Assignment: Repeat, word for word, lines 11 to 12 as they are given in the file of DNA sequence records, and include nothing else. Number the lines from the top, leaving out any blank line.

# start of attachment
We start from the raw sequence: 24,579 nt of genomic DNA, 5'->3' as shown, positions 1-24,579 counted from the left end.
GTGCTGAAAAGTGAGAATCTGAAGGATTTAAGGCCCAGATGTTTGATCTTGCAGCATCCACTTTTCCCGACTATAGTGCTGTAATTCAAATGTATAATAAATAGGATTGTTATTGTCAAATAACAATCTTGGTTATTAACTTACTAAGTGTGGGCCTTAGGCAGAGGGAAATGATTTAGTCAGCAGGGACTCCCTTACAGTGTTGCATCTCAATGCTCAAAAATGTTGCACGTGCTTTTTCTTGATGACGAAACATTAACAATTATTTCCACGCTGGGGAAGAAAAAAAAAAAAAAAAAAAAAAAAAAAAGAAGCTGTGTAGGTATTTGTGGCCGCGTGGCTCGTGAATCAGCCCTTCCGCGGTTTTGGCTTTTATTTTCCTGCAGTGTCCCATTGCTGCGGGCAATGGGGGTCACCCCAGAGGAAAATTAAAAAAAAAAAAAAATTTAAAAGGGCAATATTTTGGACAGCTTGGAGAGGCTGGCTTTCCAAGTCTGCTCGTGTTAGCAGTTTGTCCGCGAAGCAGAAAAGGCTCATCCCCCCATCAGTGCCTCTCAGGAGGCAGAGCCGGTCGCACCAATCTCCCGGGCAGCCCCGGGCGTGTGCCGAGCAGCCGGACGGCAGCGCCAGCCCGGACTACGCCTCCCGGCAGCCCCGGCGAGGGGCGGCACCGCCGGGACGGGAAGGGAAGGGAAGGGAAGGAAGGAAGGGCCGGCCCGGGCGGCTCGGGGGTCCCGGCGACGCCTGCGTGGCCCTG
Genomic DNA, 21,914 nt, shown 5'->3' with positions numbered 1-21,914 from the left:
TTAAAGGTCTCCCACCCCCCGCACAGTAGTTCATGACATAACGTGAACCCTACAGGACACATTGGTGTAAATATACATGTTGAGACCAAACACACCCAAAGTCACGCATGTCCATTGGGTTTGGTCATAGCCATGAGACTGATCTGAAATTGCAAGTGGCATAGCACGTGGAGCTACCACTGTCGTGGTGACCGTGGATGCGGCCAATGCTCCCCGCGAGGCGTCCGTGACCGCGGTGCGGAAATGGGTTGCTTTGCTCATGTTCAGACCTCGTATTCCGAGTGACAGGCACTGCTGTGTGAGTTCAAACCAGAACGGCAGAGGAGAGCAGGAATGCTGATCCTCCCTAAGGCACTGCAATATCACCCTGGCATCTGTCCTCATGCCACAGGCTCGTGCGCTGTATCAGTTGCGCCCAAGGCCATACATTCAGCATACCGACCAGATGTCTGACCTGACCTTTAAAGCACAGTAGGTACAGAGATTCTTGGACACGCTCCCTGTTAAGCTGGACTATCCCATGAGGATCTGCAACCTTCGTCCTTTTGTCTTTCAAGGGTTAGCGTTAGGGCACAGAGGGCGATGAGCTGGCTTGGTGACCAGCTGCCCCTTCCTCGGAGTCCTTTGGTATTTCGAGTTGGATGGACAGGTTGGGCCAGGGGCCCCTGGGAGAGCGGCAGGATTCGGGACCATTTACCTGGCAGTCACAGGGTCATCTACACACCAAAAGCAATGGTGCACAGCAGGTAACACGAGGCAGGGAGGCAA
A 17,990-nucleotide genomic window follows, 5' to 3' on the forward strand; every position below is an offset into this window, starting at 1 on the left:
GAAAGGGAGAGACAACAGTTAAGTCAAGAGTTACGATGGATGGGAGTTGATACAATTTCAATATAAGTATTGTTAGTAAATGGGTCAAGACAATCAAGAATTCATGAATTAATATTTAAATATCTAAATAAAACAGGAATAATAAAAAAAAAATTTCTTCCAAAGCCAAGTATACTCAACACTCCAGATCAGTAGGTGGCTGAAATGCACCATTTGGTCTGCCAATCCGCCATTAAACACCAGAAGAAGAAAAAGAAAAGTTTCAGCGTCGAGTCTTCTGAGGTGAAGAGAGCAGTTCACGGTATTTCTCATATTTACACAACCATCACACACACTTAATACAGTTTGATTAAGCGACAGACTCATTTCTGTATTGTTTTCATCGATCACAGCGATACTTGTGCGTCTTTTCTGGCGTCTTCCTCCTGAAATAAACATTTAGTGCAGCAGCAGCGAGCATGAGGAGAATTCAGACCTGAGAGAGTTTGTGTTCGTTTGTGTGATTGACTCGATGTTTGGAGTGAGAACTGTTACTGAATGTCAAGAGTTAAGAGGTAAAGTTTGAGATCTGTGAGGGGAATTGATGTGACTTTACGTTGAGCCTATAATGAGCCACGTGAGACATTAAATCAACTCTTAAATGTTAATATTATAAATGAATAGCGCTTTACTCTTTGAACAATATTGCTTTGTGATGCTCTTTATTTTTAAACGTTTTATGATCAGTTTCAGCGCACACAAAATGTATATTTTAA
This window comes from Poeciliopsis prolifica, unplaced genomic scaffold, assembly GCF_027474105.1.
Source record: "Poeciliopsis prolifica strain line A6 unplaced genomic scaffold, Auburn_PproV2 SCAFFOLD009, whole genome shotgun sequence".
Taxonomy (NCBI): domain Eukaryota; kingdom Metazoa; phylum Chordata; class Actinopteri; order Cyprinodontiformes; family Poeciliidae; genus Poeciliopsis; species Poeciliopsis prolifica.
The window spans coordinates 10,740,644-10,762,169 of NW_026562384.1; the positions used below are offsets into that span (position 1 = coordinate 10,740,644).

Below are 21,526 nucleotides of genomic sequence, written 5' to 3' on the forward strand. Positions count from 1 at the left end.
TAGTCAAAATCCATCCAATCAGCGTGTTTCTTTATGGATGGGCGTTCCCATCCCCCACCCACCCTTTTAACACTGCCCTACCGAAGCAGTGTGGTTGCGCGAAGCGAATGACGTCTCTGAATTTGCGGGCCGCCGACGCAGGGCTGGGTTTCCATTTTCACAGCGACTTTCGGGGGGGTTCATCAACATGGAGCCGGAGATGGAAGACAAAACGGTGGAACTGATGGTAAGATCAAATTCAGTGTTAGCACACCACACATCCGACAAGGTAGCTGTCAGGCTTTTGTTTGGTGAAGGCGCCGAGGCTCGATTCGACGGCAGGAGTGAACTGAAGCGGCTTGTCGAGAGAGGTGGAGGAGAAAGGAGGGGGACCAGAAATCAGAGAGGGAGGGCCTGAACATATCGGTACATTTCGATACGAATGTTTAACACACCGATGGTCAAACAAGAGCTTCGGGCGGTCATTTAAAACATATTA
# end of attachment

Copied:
Below are 21,526 nucleotides of genomic sequence, written 5' to 3' on the forward strand. Positions count from 1 at the left end.
TAGTCAAAATCCATCCAATCAGCGTGTTTCTTTATGGATGGGCGTTCCCATCCCCCACCCACCCTTTTAACACTGCCCTACCGAAGCAGTGTGGTTGCGCGAAGCGAATGACGTCTCTGAATTTGCGGGCCGCCGACGCAGGGCTGGGTTTCCATTTTCACAGCGACTTTCGGGGGGGTTCATCAACATGGAGCCGGAGATGGAAGACAAAACGGTGGAACTGATGGTAAGATCAAATTCAGTGTTAGCACACCACACATCCGACAAGGTAGCTGTCAGGCTTTTGTTTGGTGAAGGCGCCGAGGCTCGATTCGACGGCAGGAGTGAACTGAAGCGGCTTGTCGAGAGAGGTGGAGGAGAAAGGAGGGGGACCAGAAATCAGAGAGGGAGGGCCTGAACATATCGGTACATTTCGATACGAATGTTTAACACACCGATGGTCAAACAAGAGCTTCGGGCGGTCATTTAAAACATATTA